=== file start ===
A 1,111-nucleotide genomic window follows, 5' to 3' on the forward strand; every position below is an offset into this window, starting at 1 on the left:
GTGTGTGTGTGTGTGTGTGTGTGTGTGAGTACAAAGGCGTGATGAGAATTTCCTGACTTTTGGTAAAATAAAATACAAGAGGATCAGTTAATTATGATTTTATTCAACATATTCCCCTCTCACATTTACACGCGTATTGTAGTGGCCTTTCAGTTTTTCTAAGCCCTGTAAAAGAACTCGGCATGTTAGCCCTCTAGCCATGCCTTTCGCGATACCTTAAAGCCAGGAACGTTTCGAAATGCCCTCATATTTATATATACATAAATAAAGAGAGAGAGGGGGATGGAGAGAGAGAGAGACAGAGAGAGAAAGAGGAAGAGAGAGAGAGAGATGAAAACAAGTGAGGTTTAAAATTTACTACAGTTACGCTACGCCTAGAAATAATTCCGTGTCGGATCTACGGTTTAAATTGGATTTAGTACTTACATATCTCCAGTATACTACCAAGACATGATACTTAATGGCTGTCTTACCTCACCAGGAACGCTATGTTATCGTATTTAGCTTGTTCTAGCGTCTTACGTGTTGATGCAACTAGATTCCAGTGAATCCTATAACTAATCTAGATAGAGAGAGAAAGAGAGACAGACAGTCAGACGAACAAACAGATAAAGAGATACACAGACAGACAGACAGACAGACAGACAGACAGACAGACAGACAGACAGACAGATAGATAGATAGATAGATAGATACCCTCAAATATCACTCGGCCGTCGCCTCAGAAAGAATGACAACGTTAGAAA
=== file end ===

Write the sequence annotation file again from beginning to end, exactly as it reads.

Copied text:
A 1,111-nucleotide genomic window follows, 5' to 3' on the forward strand; every position below is an offset into this window, starting at 1 on the left:
GTGTGTGTGTGTGTGTGTGTGTGTGTGAGTACAAAGGCGTGATGAGAATTTCCTGACTTTTGGTAAAATAAAATACAAGAGGATCAGTTAATTATGATTTTATTCAACATATTCCCCTCTCACATTTACACGCGTATTGTAGTGGCCTTTCAGTTTTTCTAAGCCCTGTAAAAGAACTCGGCATGTTAGCCCTCTAGCCATGCCTTTCGCGATACCTTAAAGCCAGGAACGTTTCGAAATGCCCTCATATTTATATATACATAAATAAAGAGAGAGAGGGGGATGGAGAGAGAGAGAGACAGAGAGAGAAAGAGGAAGAGAGAGAGAGAGATGAAAACAAGTGAGGTTTAAAATTTACTACAGTTACGCTACGCCTAGAAATAATTCCGTGTCGGATCTACGGTTTAAATTGGATTTAGTACTTACATATCTCCAGTATACTACCAAGACATGATACTTAATGGCTGTCTTACCTCACCAGGAACGCTATGTTATCGTATTTAGCTTGTTCTAGCGTCTTACGTGTTGATGCAACTAGATTCCAGTGAATCCTATAACTAATCTAGATAGAGAGAGAAAGAGAGACAGACAGTCAGACGAACAAACAGATAAAGAGATACACAGACAGACAGACAGACAGACAGACAGACAGACAGACAGACAGACAGACAGATAGATAGATAGATAGATAGATACCCTCAAATATCACTCGGCCGTCGCCTCAGAAAGAATGACAACGTTAGAAA